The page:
Cuba Is Militarizing (Not Privatizing)

Thursday, November 18, 2010
The Sun-Sentinel's Guillermo I. Martinez asks an important question, which is glossed over by foreign media outlets in Havana:

Is Cuba privatizing the economy, or militarizing it?

If one were to ask me in a survey what I thought of Cuba's economic moves, I would reply quickly and without any reservations, "Mark me as confused."

Many who know much more about what is happening inside the Castro brothers' private island say that we should pay attention to the changes in Cuba. They point to the 500,000 state employees who will lose their jobs; to the end of the rationing card; to the rights now given to Cubans to work for themselves, and even to hire some employees.

They say that Raúl Castro's view that Cuba's economy cannot survive without dramatic changes has prevailed. His older brother Fidel has been relegated to talking and writing about international politics, nuclear holocaust and other lofty subjects.

All this is supposed to be formalized at a congress of Cuba's ruling Communist Party in April. Such meetings are supposed to be held every five years, but the last time the party assembly met was in 1997. In the meantime, Cubans are supposed to abide by a 32-page booklet called "guidelines for economic policy."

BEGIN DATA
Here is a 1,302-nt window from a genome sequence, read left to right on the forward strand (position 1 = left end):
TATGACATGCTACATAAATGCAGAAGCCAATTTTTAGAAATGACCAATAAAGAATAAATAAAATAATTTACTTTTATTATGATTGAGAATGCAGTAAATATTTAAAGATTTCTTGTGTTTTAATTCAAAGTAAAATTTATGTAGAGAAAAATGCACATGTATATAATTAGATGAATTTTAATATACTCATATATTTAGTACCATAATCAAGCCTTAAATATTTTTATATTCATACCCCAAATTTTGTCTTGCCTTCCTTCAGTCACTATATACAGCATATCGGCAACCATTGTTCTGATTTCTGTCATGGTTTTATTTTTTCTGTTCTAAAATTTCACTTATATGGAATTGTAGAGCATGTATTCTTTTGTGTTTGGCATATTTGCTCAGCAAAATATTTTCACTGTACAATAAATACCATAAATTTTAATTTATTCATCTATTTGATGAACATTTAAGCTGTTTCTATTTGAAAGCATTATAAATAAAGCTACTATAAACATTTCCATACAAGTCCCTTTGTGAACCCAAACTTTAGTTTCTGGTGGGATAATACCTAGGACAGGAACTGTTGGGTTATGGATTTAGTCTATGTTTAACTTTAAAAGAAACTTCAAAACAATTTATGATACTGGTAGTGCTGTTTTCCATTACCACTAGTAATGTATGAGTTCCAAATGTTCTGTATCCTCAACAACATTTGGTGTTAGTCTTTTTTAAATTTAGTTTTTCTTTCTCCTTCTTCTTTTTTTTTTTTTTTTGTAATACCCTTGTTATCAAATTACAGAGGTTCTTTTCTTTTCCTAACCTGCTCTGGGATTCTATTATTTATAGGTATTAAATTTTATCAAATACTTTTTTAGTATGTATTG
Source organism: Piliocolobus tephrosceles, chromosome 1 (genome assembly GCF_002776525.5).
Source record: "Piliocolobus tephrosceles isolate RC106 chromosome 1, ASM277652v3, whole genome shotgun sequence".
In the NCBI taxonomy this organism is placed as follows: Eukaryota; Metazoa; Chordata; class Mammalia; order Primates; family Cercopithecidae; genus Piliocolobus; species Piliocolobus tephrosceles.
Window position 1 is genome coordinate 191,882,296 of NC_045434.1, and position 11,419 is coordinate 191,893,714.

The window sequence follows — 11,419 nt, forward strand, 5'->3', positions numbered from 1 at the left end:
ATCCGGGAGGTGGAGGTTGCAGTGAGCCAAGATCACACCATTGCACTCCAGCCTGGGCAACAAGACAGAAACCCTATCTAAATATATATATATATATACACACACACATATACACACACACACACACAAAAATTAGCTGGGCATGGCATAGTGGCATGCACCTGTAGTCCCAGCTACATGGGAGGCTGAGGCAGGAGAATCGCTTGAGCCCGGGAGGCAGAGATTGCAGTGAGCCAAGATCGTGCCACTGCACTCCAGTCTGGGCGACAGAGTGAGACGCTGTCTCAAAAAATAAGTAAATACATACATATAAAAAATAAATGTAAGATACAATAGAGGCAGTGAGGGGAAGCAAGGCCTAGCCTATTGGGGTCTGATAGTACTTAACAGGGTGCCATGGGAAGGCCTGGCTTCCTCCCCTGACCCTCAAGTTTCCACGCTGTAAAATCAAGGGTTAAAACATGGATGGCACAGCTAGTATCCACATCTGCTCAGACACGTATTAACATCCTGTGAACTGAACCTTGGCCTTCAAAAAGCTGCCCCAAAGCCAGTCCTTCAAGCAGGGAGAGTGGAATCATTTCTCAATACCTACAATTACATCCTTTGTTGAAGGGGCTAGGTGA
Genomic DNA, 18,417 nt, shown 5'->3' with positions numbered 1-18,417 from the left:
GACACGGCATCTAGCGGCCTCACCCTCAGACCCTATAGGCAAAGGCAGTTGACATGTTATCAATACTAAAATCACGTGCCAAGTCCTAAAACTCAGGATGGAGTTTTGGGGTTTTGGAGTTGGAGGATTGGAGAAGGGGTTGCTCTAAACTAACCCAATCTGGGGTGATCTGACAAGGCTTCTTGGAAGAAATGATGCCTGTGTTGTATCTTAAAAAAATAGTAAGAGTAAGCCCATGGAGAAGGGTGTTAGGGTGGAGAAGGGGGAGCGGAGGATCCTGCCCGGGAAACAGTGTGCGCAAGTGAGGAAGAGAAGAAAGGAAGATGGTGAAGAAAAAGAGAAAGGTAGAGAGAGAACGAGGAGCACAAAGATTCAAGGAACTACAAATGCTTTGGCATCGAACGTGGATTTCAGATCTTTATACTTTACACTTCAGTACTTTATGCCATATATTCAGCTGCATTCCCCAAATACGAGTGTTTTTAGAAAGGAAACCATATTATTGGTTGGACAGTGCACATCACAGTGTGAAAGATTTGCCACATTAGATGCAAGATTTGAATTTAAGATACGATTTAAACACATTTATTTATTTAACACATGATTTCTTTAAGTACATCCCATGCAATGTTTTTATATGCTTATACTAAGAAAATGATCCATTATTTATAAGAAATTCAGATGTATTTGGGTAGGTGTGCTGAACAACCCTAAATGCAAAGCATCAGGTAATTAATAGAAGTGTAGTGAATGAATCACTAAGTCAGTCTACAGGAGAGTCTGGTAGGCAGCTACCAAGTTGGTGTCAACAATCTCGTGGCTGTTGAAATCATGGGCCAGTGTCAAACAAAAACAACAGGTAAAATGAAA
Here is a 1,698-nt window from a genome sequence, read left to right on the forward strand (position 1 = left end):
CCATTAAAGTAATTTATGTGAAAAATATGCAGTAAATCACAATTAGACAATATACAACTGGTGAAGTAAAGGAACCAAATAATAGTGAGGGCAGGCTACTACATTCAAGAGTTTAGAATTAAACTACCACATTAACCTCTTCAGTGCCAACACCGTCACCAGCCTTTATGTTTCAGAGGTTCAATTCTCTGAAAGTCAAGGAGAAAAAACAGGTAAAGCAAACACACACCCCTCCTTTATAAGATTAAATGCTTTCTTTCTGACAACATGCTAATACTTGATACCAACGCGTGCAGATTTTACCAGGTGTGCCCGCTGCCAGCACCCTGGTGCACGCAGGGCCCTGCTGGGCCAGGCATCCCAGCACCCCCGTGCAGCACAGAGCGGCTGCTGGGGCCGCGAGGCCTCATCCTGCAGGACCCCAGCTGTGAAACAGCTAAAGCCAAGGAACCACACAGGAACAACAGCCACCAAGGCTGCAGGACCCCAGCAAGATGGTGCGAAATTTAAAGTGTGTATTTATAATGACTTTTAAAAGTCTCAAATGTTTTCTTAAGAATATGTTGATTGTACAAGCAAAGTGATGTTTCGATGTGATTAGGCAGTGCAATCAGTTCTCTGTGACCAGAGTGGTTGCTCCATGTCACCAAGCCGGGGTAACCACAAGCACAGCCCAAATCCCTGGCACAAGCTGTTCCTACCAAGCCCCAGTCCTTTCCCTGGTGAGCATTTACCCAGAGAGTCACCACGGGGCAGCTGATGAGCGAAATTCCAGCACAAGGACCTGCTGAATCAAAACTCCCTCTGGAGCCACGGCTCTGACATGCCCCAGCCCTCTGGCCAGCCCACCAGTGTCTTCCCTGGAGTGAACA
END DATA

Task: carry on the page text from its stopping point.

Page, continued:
Yet, despite all the hoopla, all these changes in Cuba can be reversed just as quickly as they were approved. It has happened before. Most publications mention Cuba's brief flirtation with private enterprises when the Soviet Union stopped sending subsidies to the island in 1991. Back then, Cubans were allowed to rent rooms in their homes to tourists, and to open small restaurants called "paladares."

That opening lasted only until Venezuela began subsidizing Cuba's government. Government regulations then overburdened the private businesses, and soon all that was a thing of the past.

And it had happened before, too. In 1979, Cuba allowed small farmers to sell the products they harvested in small plots of land in open markets. But when farmers began to make money, they were arrested and their properties confiscated.

So you can see why I am confused about all the "new changes" in Cuba. Time will tell if they will last or if they will just be a placeholder until Cuba finds a new "sugar daddy."

There is another change in Cuba that is taking place, however, without much fanfare. The government is accusing civilian government officials who manage government entities of corruption, arresting them and replacing them with military men.

Cuba's armed forces are the most efficient institution on the island. Its holding company, called GAESA, is run by Luis Alberto Rodríguez, who happens to be Raúl Castro's son-in-law. Most of Cuba's state-run enterprises are in the hands of the military.

Some will say Cuba is privatizing its economy. Others might say it is militarizing its most important parts. Take your pick. I'm still confused.